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And a recent review of the same gig in the Guardian at London’s 606 club:



Christine Tobin has proved herself as a jazz <>  musician, a songwriter and as a Leonard Cohen interpreter of distinction. She is also a generous collaborator, lending her warm vocals to projects as different as Don Paterson's Lammas, Harvey Brough's Requiem in Blue and Crass Agenda.

Tapestry Unravelled is possibly her most personal album to date – a duo with pianist Liam Noble. Yet it may also be her most accessible, comprising songs from Carole King's Tapestry. This archetypal singer-songwriter LP is packed with hits, many of them recognisable to people whose parents weren't even teenagers when King wrote Will You Love Me Tomorrow.

Each of Tapestry's songs seems to encapsulate a specific feeling: first love, homesickness, optimism, regret, friendship. King's original recordings were played and sung simply. Working with the blueprints created by King and her collaborators, Tobin and Noble make fresh new shapes: a barnstorming Beautiful; the gospelly You Make Me Feel Like a Natural Woman; a moving, almost classical reading of So Far Away.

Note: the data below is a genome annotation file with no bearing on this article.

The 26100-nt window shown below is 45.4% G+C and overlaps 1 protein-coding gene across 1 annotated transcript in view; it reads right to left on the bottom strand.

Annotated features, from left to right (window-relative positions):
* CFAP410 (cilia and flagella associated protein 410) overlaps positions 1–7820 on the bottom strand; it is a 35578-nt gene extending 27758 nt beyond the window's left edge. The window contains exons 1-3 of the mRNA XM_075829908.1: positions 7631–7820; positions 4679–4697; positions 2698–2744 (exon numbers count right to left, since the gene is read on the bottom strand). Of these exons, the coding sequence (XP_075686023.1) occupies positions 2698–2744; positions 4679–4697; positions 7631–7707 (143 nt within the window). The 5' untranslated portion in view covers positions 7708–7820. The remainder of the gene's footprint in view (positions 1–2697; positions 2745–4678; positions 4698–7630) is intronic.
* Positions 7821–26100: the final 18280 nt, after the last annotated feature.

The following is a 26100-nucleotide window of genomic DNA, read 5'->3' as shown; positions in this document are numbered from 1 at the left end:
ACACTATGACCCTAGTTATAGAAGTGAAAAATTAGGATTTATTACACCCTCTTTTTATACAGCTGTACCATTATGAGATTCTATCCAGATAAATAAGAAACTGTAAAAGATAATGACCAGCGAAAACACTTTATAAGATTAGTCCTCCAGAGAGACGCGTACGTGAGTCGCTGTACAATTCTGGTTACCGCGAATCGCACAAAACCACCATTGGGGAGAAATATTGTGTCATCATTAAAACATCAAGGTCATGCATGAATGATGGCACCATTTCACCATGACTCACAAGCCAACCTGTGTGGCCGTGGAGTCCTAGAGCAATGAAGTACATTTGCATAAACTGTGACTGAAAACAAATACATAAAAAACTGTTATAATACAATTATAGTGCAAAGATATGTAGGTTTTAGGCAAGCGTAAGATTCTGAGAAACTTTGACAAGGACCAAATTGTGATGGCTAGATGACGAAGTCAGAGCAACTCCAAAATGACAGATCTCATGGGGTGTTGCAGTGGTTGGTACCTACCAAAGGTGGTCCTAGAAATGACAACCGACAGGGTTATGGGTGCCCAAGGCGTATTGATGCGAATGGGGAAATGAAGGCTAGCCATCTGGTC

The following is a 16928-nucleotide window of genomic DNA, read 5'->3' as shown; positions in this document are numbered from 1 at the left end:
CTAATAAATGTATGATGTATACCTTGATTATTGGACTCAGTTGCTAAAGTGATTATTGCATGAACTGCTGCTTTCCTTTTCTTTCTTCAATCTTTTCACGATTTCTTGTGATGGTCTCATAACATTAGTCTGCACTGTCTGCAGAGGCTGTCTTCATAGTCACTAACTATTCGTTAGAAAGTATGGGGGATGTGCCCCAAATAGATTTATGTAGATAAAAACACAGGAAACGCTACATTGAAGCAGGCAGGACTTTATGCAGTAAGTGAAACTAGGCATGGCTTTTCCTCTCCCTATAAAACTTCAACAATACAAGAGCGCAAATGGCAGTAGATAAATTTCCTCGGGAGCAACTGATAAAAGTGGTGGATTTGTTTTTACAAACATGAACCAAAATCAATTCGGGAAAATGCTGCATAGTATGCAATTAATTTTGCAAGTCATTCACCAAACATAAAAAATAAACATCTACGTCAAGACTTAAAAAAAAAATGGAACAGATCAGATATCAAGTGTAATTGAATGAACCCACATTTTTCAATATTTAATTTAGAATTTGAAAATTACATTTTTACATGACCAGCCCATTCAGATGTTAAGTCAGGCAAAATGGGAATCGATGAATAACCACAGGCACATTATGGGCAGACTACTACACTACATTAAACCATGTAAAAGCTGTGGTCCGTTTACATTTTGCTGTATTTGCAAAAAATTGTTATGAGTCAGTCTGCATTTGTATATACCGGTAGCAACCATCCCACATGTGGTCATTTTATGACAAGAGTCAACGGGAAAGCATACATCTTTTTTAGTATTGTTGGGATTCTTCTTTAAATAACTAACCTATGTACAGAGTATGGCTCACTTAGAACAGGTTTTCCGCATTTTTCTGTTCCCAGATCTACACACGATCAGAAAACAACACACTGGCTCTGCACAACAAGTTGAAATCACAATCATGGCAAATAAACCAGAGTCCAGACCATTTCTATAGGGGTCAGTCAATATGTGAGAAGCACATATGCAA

King's songs have rarely been treated as jazz material. Noble's arrangements avoid the cliched "ching-ching" of 70s singer-songwriter piano, finding space for reharmonisations and delicious passing notes in King's moody chords. Live in the intimate 606 Club, both musicians resisted the temptation to make Tapestry Unravelled overly cerebral. The hard-won musicality packed into songs such as I Feel The Earth Move was more emotionally direct than any number of long improvisations.

The duo performed a handful of non-King songs, including Milton Nascimento's Ponta de Areia, Steve Swallow's setting of Robert Creeley's She Was Young, and a gorgeous reading of the Gershwins' Embraceable You. But the main event was the way Tobin found something fresh, affecting and deeply human in King's timeless pop music.